Told between shifting storylines in the early 1900s and 1962, Love and Other Consolation Prizes by Jamie Ford follows Ernest, a half-Chinese boy auctioned off at the 1909 World Fair in Seattle.
Abandoned by his poor, starving mother when he was young, Ernest was taken from China to the United States and passed between benevolent benefactors until a self-proclaimed godly woman decided he should be the prize in a raffle. That’s when Ernest’s life truly began, as a servant boy in a high-end brothel, surrounded by beautiful women, rich men, and host of quirky characters, all trying to survive in a world that rejected them.
The story also plays out in 1962, with an aging Ernest struggling to care for his dementia-ridden wife, a woman he met when he was young and caught up in a love triangle. Going back and forth between 1962 and his time at the brothel where the triangle started, it isn’t until the end of the novel where we learn who his wife really is.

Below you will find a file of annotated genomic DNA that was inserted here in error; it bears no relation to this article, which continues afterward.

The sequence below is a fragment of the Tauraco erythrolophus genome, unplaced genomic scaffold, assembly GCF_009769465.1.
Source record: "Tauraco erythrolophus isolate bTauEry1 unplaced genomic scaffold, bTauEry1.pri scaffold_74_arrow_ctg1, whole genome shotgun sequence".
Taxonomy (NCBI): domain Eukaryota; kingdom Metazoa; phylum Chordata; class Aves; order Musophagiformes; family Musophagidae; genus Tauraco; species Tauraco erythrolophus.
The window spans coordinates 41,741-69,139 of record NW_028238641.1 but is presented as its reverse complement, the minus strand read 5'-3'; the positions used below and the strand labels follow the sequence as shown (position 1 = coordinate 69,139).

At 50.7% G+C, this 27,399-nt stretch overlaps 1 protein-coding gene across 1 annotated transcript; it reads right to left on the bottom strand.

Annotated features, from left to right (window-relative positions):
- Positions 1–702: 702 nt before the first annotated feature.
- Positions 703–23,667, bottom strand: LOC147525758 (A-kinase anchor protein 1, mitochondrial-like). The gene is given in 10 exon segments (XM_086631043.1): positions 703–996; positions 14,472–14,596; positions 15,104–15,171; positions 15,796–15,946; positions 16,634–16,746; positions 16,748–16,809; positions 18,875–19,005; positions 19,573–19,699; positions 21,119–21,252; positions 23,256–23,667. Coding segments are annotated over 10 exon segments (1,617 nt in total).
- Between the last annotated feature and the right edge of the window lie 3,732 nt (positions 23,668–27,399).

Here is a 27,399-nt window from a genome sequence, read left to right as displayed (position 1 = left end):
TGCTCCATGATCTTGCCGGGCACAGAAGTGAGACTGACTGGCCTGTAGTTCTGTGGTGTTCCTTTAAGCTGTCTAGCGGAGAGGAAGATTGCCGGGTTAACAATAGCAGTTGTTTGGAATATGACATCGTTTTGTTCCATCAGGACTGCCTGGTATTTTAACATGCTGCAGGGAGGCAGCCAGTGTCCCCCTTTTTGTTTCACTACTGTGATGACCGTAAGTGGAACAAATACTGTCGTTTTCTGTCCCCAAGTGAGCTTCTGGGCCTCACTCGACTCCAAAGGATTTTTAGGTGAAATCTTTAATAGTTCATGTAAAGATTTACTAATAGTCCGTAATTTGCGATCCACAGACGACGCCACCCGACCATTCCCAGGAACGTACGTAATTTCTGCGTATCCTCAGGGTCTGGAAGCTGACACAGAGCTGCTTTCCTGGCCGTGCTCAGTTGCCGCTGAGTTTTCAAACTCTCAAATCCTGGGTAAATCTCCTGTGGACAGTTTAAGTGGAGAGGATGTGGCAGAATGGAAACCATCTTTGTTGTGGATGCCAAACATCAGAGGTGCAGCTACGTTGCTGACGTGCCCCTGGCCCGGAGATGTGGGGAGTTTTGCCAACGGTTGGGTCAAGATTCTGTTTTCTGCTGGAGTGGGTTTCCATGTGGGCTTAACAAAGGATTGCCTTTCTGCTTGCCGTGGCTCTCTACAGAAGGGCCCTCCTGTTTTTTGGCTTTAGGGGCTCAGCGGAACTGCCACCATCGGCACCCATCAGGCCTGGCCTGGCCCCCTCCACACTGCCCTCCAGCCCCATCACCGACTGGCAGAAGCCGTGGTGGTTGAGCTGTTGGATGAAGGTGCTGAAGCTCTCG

While the love triangle plays a big part in this novel, my favorite sections of story involve everything else. Starting at the beginning and the heartbreaking scene with Ernest’s mother, to his time on the boat making its way across the ocean, to the struggles of women in the early 1900s, to the sights and sounds of the fair, this is where the heart of the novel was for me. It would’ve been great to get more of this history through the past of minor characters and how they ended up at the brothel. That would’ve been more interesting to me than a love triangle.
Even though I didn’t love the love triangle, I still really enjoyed this book. Jamie Ford is really great at bringing history to life and he knows how to write good characters. I just liked his characters so much that I wanted to learn more about their histories, so I suppose that’s actually a compliment.